Materials and Methods

Experimental design and biofield treatment

MDR clinical strain of K. oxytoca was collected from stored stock cultures of clinical sample in Microbiology Lab, Hinduja Hospital, Mumbai. MDR strain was divided in two groups i.e. control and treatment. Treatment group, in sealed pack was handed over to Mr. Trivedi for biofield treatment under laboratory conditions. Mr. Trivedi provided the treatment through his energy transmission process to the treated groups without touching the samples. The biofield treated sample was returned in the similar sealed condition for further analysis on day 10 with respect to control using the standard protocols. After biofield treatment, treated sample was analyzed for antimicrobial susceptibility, biochemical reactions and biotype number using MicroScan Walk-Away® (Dade Behring Inc., USA) and Negative Break Point Combo (NBPC 30) panel with respect to control groups. The antimicrobials and biochemicals were procured from Sigma Aldrich, MA, USA.

Evaluation of antimicrobial susceptibility assay

Antimicrobial susceptibility pattern of K. oxytoca was studied using MicroScan Walk-Away® NBPC 30 as per manufacturer's instructions. The antimicrobial susceptibility pattern (S: Susceptible, I: Intermediate, and R: Resistant) and MIC were determined by observing the lowest antimicrobial concentration showing growth inhibition [22].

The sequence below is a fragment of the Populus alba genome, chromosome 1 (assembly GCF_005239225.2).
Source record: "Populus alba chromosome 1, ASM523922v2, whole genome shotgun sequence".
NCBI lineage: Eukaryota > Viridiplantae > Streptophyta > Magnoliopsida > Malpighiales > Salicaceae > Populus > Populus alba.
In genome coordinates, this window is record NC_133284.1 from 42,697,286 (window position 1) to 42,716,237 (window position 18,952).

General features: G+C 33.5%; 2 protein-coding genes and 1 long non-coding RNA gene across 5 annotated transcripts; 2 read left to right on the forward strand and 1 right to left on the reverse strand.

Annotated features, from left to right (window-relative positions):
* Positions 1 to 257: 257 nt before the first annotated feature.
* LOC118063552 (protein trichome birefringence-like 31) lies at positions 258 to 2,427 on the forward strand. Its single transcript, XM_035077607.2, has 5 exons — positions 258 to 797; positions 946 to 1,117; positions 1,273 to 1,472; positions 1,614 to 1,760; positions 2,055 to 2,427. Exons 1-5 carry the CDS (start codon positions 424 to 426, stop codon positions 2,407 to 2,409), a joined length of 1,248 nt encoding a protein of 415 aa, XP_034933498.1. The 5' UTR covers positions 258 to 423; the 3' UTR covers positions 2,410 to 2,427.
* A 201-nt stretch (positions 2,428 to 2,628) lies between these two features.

Biochemical reaction study

Biochemical study of K. oxytoca was determined by MicroScan Walk-Away® system in both control and treated groups [22].

Identification by biotype number

The biotype number of K. oxytoca control and treated samples were determined by MicroScan Walk-Away® processed panel data report with the help of biochemical reactions data [22].

Results and Discussion

Antimicrobial susceptibility test

Results of antimicrobial sensitivity pattern and MIC of K. oxytoca isolate are summarized in Tables 1 and 2 respectively.

S. No. Antimicrobial Control Treated
1 Amikacin S R
2 Amoxicillin/k-clavulanate I R
3 Ampicillin/sulbactam R R
4 Ampicillin R R
5 Aztreonam EBL R
6 Cefazolin R R
7 Cefepime R R
8 Cefotaxime EBL R
9 Cefotetan S R
10 Cefoxitin R R
11 Ceftazidime EBL R
12 Ceftriaxone EBL R
13 Cefuroxime R R
14 Cephalothin R R
15 Chloramphenicol R R
16 Ciprofloxacin R R
17 ESBL-a Scrn EBL -
18 ESBL-b Scrn EBL -
19 Gatifloxacin R R
20 Gentamicin R R
21 Imipenem S S
22 Levofloxacin R R
23 Meropenem S S
24 Moxifloxacin R R
25 Piperacillin/tazobactam S I
26 Piperacillin R R
27 Tetracycline R R
28 Ticarcillin/k-clavulanate R R
29 Tobramycin R R
30 Trimethoprim/sulfamethoxazole R R

R: Resistant; I: Intermediate; S: Susceptible; ESBL-a, b Srcn: Extended-spectrum-β-lactamase screen; EBL: Suspected extended-spectrum β-lactamases; -: Not tested

Table 1: In-vitro antimicrobial susceptibility assay of multidrug resistant Klebsiella oxytoca

S. No. Antimicrobial Control Treated
1 Amikacin ≤16 >32
2 Amoxicillin/k-clavulanate 16/8 >16/8
3 Ampicillin/sulbactam >16/8 >16/8
4 Ampicillin >16 >16
5 Aztreonam >16 >16
6 Cefazolin >16 >16
7 Cefepime >16 >16
8 Cefotaxime >32 >32
9 Cefotetan ≤16 >32
10 Cefoxitin >16 >16
11 Ceftazidime >16 >16
12 Ceftriaxone >32 >32
13 Cefuroxime >16 >16
14 Cephalothin >16 >16